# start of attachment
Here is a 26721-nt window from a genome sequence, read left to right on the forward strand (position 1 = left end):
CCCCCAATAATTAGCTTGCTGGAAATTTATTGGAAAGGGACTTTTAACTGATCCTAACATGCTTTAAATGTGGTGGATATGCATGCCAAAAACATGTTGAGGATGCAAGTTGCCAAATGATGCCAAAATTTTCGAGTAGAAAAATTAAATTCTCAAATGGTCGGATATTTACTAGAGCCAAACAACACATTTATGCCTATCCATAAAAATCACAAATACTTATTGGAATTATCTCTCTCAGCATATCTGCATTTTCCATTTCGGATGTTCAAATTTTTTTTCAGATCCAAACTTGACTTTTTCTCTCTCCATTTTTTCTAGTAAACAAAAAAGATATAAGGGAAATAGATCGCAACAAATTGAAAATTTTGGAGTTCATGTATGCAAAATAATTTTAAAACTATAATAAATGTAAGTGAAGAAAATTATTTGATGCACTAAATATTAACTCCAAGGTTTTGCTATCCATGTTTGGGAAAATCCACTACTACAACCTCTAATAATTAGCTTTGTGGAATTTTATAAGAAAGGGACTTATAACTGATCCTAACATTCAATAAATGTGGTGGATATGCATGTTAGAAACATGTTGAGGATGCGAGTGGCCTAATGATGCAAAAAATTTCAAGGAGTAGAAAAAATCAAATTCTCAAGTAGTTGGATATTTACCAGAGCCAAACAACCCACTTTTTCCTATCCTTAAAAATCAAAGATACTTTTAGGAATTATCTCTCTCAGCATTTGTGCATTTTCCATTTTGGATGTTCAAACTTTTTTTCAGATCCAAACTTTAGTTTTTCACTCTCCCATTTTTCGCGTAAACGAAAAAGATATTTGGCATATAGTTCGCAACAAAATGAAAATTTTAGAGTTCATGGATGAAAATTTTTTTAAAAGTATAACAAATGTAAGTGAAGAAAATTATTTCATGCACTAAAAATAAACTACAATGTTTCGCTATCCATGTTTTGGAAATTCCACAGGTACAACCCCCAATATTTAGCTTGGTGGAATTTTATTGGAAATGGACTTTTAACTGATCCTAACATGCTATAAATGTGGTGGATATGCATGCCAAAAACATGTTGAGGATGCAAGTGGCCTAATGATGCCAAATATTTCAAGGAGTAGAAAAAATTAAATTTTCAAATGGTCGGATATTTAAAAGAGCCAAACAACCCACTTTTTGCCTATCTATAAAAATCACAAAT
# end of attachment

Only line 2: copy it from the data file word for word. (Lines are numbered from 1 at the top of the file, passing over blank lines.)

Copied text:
CCCCCAATAATTAGCTTGCTGGAAATTTATTGGAAAGGGACTTTTAACTGATCCTAACATGCTTTAAATGTGGTGGATATGCATGCCAAAAACATGTTGAGGATGCAAGTTGCCAAATGATGCCAAAATTTTCGAGTAGAAAAATTAAATTCTCAAATGGTCGGATATTTACTAGAGCCAAACAACACATTTATGCCTATCCATAAAAATCACAAATACTTATTGGAATTATCTCTCTCAGCATATCTGCATTTTCCATTTCGGATGTTCAAATTTTTTTTCAGATCCAAACTTGACTTTTTCTCTCTCCATTTTTTCTAGTAAACAAAAAAGATATAAGGGAAATAGATCGCAACAAATTGAAAATTTTGGAGTTCATGTATGCAAAATAATTTTAAAACTATAATAAATGTAAGTGAAGAAAATTATTTGATGCACTAAATATTAACTCCAAGGTTTTGCTATCCATGTTTGGGAAAATCCACTACTACAACCTCTAATAATTAGCTTTGTGGAATTTTATAAGAAAGGGACTTATAACTGATCCTAACATTCAATAAATGTGGTGGATATGCATGTTAGAAACATGTTGAGGATGCGAGTGGCCTAATGATGCAAAAAATTTCAAGGAGTAGAAAAAATCAAATTCTCAAGTAGTTGGATATTTACCAGAGCCAAACAACCCACTTTTTCCTATCCTTAAAAATCAAAGATACTTTTAGGAATTATCTCTCTCAGCATTTGTGCATTTTCCATTTTGGATGTTCAAACTTTTTTTCAGATCCAAACTTTAGTTTTTCACTCTCCCATTTTTCGCGTAAACGAAAAAGATATTTGGCATATAGTTCGCAACAAAATGAAAATTTTAGAGTTCATGGATGAAAATTTTTTTAAAAGTATAACAAATGTAAGTGAAGAAAATTATTTCATGCACTAAAAATAAACTACAATGTTTCGCTATCCATGTTTTGGAAATTCCACAGGTACAACCCCCAATATTTAGCTTGGTGGAATTTTATTGGAAATGGACTTTTAACTGATCCTAACATGCTATAAATGTGGTGGATATGCATGCCAAAAACATGTTGAGGATGCAAGTGGCCTAATGATGCCAAATATTTCAAGGAGTAGAAAAAATTAAATTTTCAAATGGTCGGATATTTAAAAGAGCCAAACAACCCACTTTTTGCCTATCTATAAAAATCACAAAT